++Publication Alert++ The developing brain in the digital era: A systematic review of structural and functional correlates of screen time in adolescence
27 August 2021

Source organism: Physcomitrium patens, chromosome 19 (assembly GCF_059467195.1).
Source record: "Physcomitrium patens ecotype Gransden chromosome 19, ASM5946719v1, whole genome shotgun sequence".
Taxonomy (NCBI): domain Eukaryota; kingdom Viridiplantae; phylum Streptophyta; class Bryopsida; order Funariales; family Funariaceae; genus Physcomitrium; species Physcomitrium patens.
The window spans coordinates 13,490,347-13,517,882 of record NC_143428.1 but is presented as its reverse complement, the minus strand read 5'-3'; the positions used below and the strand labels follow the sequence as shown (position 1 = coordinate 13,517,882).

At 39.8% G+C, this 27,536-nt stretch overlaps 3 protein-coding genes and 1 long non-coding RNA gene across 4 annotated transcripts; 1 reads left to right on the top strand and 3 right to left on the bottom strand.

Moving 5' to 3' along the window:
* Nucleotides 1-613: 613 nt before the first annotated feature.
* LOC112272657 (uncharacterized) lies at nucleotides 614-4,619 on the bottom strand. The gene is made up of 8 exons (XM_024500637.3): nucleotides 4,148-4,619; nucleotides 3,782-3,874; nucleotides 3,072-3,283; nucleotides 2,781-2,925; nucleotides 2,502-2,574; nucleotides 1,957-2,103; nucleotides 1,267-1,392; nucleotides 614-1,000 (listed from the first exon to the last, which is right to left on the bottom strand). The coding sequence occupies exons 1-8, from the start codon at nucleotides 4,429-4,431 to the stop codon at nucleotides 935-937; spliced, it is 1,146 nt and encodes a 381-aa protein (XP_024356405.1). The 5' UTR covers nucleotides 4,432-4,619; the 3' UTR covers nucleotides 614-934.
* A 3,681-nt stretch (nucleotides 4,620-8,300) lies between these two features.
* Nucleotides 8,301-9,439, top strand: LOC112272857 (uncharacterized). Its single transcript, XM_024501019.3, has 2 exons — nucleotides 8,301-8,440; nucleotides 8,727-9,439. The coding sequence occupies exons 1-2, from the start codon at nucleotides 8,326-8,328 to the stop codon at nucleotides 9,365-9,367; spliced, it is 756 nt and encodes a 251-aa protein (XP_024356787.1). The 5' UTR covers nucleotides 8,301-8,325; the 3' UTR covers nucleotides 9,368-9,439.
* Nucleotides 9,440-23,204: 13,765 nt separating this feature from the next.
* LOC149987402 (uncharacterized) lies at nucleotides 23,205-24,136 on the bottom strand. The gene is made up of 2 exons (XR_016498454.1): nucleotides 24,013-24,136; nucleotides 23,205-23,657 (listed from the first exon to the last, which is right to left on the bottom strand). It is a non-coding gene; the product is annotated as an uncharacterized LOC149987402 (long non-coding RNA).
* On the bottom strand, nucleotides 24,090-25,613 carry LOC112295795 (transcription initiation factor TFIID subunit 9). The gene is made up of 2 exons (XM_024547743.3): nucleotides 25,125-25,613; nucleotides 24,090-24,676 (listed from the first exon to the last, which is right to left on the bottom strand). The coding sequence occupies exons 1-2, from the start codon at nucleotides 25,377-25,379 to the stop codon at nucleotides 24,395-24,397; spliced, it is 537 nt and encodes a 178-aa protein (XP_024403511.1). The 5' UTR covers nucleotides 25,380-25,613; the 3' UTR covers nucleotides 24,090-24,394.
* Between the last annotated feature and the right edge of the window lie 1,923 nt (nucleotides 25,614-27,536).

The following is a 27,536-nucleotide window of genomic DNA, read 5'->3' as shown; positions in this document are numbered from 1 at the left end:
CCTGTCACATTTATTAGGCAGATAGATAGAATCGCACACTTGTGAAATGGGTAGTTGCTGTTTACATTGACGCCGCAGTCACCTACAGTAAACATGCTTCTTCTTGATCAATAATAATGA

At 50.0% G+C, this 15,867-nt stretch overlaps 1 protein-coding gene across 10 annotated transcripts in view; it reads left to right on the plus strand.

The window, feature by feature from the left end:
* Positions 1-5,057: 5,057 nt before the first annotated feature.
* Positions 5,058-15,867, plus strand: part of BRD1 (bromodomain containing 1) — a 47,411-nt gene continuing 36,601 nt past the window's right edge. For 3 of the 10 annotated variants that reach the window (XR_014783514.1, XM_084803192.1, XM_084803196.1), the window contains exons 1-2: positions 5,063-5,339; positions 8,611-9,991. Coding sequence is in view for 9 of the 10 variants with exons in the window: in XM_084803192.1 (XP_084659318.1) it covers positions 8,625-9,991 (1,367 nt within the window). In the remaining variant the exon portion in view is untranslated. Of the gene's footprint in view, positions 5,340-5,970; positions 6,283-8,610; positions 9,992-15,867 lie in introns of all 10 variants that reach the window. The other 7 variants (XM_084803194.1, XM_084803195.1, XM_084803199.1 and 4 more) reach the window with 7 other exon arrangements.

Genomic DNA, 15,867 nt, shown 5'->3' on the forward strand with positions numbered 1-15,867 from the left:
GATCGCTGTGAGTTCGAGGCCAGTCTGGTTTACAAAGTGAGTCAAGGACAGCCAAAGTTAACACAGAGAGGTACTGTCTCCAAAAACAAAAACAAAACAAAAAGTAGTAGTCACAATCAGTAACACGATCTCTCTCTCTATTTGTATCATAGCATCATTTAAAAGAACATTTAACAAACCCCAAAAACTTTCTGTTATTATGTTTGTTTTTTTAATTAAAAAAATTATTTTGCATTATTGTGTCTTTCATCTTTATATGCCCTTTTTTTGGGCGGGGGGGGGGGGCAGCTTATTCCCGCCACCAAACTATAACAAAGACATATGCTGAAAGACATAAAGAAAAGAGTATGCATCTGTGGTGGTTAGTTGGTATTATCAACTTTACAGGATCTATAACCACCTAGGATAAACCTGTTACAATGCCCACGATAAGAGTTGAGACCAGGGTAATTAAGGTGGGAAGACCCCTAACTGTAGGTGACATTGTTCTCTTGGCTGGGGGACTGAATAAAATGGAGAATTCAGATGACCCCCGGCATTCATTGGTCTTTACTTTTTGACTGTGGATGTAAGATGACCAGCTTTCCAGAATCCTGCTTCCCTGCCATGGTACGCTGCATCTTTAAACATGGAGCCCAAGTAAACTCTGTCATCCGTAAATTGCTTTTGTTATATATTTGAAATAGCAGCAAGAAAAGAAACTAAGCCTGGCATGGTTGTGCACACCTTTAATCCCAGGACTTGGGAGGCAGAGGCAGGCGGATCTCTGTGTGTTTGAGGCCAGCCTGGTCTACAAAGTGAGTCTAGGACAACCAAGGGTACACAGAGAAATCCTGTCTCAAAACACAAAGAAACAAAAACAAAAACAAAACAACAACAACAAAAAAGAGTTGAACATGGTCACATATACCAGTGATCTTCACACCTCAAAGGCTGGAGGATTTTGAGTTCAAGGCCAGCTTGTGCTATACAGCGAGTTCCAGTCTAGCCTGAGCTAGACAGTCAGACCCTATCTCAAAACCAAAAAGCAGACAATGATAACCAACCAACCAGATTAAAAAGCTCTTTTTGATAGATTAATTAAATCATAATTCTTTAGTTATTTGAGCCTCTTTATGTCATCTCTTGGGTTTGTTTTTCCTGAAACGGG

The widespread diffusion of screen-based devices in adolescence has fueled a debate about the beneficial and detrimental effects on adolescents’ well-being and development. With the aim of summarizing the existing literature on the associations between screen time (including Internet-related addictions) and adolescent brain development, the present scoping review summarized evidence from 16 task-unrelated and task-related neuroimaging studies, published between 2010 and 2020. Results highlight three important key messages: (i) a frequent and longer duration of screen- based media consumption (including Internet-related addictive behaviors) is related to a less efficient cognitive control system in adolescence, including areas of the Default Mode Network and the Central Executive Network; (ii) online activities act as strong rewards to the brain and repeated screen time augments the tendency to seek short- term gratifications; and (iii) neuroscientific research on the correlates between screen time and adolescent brain development is still at the beginning and in urgent need for further evidence, especially on the underlying causality mechanisms. Methodological, theoretical, and conceptual implications are discussed.